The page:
Unsurpassed as a prose stylist, Ved Mehta is an acknowledged master of the essay from. In this book -- the first special collection of Mehta's outstanding writings -- the distinguished author demonstrates a wide range of possibilities available to the narrative and descriptive writer today. Addressing subjects that range from religion to politics and on to education, and writing with eloquence and high style, Mehta here offers a sampling of his works.
Mehta provides a splendid, insightful introduction on the craft of the essay, meditating on the long history and diverse purposes of the form and on the struggle of learning to write in it himself. In the eight reportorial, autobiographical, and reflective essays that follow -- each a self-contained examination of cultural, intellectual, or personal themes -- he writes on his experience of becoming an American citizen; on Christian theology, with a focus on Dietrich Bonhoeffer; on Calcutta and the poorest of the Indian poor; on the disastrous fates of three of Mehta's brilliant Oxford contemporaries; and on a variety of other subjects.
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Ved Mehta is currently a Fellow at the Center for Advanced Study in the Behavioral Sciences in Stanford. He was a staff writer on The New Yorker from 1961 to 1994 and has taught literature and history at half a dozen colleges and universities, including Williams, Vassar, and Yale. He is the author of an autobiographical series of books with the omnibus title Continents of Exile, of which the eighth book, Remembering Mr. Shawns New Yorker, has just been published. Among his other books are Portrait of India, Mahatma Gandhi and His Apostles, and Rajiv Gandhi and Ramas Kingdom, all obtainable from Yale University Press.From Library Journal:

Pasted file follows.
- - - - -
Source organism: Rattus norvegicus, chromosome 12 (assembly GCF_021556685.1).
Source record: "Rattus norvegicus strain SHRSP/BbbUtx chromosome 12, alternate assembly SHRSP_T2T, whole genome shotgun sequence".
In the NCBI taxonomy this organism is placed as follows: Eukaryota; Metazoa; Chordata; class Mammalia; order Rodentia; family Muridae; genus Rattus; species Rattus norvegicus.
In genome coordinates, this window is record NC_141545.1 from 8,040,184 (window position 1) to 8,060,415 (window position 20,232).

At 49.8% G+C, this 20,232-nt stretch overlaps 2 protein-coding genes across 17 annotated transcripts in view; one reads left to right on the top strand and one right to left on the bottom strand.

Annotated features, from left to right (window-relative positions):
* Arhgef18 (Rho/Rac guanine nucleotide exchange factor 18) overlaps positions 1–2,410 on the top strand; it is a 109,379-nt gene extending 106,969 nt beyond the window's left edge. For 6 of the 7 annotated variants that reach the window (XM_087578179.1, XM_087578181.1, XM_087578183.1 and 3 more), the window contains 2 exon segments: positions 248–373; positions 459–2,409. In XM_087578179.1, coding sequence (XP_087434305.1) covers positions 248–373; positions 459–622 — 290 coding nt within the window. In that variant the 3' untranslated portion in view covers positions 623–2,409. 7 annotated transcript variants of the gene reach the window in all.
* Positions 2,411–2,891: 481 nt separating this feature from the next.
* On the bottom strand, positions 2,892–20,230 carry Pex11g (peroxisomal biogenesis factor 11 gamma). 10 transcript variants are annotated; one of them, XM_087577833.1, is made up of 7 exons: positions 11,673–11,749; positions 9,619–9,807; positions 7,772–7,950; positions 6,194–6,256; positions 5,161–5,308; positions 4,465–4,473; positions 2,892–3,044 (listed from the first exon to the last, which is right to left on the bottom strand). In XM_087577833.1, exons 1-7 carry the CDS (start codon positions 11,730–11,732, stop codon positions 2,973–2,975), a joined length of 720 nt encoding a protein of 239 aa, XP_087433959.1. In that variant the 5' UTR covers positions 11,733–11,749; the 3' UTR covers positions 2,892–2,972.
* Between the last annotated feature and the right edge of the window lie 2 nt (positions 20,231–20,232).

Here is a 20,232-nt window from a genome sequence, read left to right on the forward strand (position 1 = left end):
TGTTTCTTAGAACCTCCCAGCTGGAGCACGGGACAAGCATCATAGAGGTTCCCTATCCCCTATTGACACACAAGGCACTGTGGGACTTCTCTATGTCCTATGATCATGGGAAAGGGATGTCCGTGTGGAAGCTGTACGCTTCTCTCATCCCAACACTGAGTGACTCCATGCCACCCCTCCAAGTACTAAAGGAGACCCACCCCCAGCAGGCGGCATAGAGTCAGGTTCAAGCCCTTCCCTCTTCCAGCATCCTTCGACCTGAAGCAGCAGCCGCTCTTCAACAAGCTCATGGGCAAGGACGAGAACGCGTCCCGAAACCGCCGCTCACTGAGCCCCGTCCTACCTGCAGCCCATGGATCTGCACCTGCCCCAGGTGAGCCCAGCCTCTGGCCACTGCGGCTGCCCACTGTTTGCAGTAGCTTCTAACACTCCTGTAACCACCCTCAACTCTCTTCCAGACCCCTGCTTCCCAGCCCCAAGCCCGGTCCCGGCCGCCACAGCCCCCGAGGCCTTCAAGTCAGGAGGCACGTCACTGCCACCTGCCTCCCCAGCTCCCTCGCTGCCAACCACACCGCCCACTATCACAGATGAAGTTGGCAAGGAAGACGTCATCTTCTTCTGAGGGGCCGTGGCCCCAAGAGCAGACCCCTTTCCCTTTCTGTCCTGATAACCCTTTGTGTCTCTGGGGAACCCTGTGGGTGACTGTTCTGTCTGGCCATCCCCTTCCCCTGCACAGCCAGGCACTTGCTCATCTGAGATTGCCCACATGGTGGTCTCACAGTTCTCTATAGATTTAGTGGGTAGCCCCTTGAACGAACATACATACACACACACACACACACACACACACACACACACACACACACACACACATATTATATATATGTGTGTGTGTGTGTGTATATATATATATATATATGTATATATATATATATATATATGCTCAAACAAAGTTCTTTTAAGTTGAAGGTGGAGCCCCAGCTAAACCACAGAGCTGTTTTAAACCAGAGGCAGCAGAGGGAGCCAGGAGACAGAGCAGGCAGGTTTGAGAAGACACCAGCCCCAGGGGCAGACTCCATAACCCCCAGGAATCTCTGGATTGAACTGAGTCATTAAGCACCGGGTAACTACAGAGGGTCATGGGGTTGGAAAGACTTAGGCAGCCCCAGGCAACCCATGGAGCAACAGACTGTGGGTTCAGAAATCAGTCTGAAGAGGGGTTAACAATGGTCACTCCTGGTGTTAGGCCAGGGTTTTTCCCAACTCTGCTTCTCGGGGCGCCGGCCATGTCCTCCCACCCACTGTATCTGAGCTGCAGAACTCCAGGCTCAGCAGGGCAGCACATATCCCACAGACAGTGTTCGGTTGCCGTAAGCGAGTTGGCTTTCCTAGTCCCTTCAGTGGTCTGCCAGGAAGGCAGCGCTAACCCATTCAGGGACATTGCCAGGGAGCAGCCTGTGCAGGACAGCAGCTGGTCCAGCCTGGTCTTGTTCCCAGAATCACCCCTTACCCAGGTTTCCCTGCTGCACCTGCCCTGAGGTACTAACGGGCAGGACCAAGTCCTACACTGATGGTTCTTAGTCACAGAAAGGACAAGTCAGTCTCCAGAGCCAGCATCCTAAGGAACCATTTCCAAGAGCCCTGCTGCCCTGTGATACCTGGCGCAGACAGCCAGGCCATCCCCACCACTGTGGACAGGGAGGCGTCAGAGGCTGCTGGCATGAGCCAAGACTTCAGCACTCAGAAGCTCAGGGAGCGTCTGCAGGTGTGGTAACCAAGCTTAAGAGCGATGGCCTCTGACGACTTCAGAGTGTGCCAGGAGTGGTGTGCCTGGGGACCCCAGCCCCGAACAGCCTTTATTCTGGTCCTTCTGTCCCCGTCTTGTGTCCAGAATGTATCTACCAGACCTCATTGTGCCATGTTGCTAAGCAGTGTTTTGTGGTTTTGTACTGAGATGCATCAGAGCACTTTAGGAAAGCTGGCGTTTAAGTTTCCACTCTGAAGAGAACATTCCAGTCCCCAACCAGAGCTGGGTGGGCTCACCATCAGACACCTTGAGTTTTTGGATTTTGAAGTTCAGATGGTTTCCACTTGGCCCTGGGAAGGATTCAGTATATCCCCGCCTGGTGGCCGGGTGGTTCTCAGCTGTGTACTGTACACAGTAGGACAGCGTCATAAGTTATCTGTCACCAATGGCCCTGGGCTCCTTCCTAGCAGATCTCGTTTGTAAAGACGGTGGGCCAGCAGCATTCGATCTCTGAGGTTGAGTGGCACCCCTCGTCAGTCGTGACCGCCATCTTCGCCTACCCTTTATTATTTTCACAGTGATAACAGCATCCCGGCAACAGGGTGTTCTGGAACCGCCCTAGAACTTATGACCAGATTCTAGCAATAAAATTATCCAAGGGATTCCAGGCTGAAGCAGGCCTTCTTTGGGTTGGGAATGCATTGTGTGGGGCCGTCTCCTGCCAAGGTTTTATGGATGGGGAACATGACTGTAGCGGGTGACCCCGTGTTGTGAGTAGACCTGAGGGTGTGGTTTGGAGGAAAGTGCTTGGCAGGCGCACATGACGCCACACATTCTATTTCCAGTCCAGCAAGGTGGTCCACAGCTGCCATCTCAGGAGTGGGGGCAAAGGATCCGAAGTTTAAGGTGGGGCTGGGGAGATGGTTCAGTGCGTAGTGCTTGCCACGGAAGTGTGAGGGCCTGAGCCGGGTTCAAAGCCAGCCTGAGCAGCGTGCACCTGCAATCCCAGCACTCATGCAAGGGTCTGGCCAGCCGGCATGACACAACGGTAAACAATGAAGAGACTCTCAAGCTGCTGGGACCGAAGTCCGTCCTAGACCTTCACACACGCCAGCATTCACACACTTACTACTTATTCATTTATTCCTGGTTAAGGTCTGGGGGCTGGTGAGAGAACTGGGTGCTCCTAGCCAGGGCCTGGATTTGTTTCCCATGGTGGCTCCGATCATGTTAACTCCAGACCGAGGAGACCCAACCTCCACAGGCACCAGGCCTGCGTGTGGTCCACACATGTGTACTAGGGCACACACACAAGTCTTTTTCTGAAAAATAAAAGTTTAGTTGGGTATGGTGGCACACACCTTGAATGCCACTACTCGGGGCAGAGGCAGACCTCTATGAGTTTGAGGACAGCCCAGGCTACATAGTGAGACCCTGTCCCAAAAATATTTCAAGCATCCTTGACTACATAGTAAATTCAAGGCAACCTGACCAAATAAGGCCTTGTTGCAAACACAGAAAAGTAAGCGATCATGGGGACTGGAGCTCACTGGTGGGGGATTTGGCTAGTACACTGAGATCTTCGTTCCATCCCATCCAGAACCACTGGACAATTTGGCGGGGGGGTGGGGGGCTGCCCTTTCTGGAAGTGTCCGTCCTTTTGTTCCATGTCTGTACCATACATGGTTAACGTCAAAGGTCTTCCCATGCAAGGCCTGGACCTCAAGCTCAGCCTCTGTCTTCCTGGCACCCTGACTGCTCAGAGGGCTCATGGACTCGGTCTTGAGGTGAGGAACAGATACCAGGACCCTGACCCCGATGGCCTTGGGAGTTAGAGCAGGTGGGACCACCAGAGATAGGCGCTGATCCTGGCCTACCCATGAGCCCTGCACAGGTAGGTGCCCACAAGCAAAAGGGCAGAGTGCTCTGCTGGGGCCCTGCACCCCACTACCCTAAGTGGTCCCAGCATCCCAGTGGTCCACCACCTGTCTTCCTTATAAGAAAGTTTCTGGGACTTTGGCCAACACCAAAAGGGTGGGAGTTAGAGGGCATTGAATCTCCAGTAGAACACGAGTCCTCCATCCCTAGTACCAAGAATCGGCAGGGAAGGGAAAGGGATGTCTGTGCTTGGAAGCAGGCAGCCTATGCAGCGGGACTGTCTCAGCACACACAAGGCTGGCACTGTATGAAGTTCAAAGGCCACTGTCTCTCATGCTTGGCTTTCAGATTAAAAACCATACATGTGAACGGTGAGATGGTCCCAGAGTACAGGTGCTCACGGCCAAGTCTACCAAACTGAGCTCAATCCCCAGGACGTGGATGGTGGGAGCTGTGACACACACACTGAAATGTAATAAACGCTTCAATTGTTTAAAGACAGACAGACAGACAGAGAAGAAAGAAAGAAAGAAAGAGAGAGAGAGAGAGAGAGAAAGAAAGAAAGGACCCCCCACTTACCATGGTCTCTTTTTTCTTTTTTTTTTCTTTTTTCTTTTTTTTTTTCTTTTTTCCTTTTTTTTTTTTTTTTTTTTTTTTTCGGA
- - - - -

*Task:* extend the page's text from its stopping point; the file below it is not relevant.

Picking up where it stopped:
Mehta (Remembering Mr. Shawn's New Yorker, LJ 5/15/98) has selected eight essays from his 20 books as an introduction to his work and "as a teaching aid to young wordsmiths." These lengthy essays deal with such diverse subjects as contemporary Oxford philosophers, the economic and social problems of Calcutta, and Mrs. Clyde, the wealthy benefactor who helped finance the author's education. In his introduction, Mehta states that it is "economy of thought and language" that makes prose memorable. Unfortunately, he does not apply this frugality to his own essays, which ramble on without humor, charm, or vivacity. He matter-of-factly records everything he has heard or discussed or read about his subject, no matter how trivial. His plodding style and rather dull approach make this volume an unnecessary purchase.?Ilse Heidmann, San Marcos, TX
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